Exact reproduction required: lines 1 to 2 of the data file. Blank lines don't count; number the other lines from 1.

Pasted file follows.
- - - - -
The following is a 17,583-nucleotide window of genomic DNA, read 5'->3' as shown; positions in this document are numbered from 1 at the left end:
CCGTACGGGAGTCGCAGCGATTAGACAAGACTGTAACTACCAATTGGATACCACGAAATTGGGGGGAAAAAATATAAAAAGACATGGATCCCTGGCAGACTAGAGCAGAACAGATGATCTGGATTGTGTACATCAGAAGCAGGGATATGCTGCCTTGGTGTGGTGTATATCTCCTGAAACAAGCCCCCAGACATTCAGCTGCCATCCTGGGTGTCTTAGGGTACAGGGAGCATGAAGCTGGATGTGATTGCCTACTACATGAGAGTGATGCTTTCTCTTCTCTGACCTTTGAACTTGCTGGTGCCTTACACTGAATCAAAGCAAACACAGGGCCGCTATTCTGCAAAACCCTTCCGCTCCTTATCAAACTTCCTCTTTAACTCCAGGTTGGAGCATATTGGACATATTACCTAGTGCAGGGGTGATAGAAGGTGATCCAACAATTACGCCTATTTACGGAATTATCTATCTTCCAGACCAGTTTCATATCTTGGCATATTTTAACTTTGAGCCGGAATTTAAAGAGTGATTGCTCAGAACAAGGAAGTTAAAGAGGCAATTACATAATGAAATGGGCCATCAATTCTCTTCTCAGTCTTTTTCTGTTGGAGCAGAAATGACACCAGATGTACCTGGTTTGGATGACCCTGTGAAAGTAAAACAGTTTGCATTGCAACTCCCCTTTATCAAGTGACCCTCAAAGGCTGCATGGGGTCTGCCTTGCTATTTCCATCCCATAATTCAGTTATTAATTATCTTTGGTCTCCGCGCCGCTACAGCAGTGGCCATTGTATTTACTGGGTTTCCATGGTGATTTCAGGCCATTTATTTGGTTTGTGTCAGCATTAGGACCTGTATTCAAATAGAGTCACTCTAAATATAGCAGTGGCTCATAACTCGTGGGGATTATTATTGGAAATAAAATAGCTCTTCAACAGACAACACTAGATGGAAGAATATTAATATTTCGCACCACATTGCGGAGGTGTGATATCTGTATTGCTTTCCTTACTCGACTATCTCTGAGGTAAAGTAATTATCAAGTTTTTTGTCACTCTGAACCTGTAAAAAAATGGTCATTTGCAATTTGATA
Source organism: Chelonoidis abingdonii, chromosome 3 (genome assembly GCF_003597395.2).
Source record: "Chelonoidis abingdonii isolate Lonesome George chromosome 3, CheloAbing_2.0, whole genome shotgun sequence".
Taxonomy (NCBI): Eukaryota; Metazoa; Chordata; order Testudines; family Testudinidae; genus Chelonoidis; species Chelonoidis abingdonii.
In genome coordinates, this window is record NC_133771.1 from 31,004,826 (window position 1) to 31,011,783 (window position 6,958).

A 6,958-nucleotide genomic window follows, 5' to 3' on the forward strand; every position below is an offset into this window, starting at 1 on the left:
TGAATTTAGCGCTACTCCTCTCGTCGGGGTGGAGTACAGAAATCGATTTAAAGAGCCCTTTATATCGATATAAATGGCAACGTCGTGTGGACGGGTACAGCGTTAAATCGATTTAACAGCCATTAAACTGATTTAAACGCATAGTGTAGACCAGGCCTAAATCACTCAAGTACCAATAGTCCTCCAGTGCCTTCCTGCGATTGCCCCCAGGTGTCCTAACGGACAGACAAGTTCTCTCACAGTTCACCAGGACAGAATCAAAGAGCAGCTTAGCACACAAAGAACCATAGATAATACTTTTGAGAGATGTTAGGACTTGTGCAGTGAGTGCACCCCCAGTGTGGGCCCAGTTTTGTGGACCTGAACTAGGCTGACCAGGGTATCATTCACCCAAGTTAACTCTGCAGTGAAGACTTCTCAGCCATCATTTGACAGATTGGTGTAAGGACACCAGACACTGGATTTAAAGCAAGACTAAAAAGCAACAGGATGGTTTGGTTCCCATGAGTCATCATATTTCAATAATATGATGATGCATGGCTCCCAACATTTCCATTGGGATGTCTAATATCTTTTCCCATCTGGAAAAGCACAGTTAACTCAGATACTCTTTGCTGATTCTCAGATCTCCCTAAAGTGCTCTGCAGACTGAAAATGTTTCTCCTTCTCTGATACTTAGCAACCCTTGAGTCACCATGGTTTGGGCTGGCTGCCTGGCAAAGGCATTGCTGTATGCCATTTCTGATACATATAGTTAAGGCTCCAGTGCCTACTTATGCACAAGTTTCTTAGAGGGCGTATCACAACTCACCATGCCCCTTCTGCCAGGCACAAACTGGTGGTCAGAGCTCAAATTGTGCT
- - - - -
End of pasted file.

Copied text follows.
The following is a 17,583-nucleotide window of genomic DNA, read 5'->3' as shown; positions in this document are numbered from 1 at the left end:
CCGTACGGGAGTCGCAGCGATTAGACAAGACTGTAACTACCAATTGGATACCACGAAATTGGGGGGAAAAAATATAAAAAGACATGGATCCCTGGCAGACTAGAGCAGAACAGATGATCTGGATTGTGTACATCAGAAGCAGGGATATGCTGCCTTGGTGTGGTGTATATCTCCTGAAACAAGCCCCCAGACATTCAGCTGCCATCCTGGGTGTCTTAGGGTACAGGGAGCATGAAGCTGGATGTGATTGCCTACTACATGAGAGTGATGCTTTCTCTTCTCTGACCTTTGAACTTGCTGGTGCCTTACACTGAATCAAAGCAAACACAGGGCCGCTATTCTGCAAAACCCTTCCGCTCCTTATCAAACTTCCTCTTTAACTCCAGGTTGGAGCATATTGGACATATTACCTAGTGCAGGGGTGATAGAAGGTGATCCAACAATTACGCCTATTTACGGAATTATCTATCTTCCAGACCAGTTTCATATCTTGGCATATTTTAACTTTGAGCCGGAATTTAAAGAGTGATTGCTCAGAACAAGGAAGTTAAAGAGGCAATTACATAATGAAATGGGCCATCAATTCTCTTCTCAGTCTTTTTCTGTTGGAGCAGAAATGACACCAGATGTACCTGGTTTGGATGACCCTGTGAAAGTAAAACAGTTTGCATTGCAACTCCCCTTTATCAAGTGACCCTCAAAGGCTGCATGGGGTCTGCCTTGCTATTTCCATCCCATAATTCAGTTATTAATTATCTTTGGTCTCCGCGCCGCTACAGCAGTGGCCATTGTATTTACTGGGTTTCCATGGTGATTTCAGGCCATTTATTTGGTTTGTGTCAGCATTAGGACCTGTATTCAAATAGAGTCACTCTAAATATAGCAGTGGCTCATAACTCGTGGGGATTATTATTGGAAATAAAATAGCTCTTCAACAGACAACACTAGATGGAAGAATATTAATATTTCGCACCACATTGCGGAGGTGTGATATCTGTATTGCTTTCCTTACTCGACTATCTCTGAGGTAAAGTAATTATCAAGTTTTTTGTCACTCTGAACCTGTAAAAAAATGGTCATTTGCAATTTGATA